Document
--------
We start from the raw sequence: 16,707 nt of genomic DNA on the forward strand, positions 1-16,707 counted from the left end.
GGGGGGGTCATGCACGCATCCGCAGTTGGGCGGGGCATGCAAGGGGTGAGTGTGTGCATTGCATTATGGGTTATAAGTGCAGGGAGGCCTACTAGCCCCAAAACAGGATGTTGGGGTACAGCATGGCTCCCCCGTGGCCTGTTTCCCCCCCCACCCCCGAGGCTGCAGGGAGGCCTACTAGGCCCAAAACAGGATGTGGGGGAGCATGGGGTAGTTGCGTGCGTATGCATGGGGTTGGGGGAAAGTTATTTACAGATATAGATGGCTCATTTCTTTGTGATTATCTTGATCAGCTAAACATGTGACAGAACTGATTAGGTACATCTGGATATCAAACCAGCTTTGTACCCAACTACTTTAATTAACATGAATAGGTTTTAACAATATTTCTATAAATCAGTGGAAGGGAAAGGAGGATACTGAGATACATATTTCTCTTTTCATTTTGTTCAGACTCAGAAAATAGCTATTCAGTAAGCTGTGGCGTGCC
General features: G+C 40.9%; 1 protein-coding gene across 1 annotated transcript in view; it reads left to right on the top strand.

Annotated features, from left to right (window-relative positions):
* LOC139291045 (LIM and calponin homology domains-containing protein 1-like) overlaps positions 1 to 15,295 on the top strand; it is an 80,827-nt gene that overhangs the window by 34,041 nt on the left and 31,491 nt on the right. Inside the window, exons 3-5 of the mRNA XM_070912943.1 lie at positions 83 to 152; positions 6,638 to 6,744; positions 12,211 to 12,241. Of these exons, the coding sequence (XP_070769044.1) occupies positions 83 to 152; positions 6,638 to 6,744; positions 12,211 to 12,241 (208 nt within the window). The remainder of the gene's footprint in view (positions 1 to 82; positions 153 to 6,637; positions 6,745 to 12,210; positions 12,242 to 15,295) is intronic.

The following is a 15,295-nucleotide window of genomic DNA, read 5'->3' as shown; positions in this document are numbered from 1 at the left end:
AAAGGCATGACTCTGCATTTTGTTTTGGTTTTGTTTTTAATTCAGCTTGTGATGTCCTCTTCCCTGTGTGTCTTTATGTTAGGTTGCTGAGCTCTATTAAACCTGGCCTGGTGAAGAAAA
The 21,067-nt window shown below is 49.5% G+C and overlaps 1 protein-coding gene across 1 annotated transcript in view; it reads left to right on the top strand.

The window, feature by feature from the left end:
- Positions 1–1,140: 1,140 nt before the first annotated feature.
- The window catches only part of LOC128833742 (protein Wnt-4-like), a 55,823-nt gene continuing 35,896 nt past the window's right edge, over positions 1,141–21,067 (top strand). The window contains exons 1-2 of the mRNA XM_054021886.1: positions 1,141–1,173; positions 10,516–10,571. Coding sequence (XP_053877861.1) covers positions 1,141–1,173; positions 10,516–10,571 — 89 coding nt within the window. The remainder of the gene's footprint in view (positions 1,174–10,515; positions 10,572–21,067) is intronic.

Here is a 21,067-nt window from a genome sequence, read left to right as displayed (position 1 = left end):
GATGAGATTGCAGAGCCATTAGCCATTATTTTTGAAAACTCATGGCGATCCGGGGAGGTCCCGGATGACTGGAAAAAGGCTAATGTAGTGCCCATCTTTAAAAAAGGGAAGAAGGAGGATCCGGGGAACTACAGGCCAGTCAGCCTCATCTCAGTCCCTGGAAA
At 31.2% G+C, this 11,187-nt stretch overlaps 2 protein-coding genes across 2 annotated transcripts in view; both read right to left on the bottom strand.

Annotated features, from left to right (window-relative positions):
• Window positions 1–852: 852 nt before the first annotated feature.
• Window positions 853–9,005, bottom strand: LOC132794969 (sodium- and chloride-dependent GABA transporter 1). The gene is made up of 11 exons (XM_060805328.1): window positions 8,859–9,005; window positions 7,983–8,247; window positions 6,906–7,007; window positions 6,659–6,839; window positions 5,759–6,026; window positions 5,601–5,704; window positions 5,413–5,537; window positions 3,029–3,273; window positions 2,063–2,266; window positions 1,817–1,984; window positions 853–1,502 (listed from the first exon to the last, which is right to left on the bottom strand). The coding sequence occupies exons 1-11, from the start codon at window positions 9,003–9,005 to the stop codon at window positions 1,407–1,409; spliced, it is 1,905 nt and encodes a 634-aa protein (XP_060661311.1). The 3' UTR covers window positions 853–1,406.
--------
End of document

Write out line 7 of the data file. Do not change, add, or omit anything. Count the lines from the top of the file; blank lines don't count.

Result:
AAAGGCATGACTCTGCATTTTGTTTTGGTTTTGTTTTTAATTCAGCTTGTGATGTCCTCTTCCCTGTGTGTCTTTATGTTAGGTTGCTGAGCTCTATTAAACCTGGCCTGGTGAAGAAAA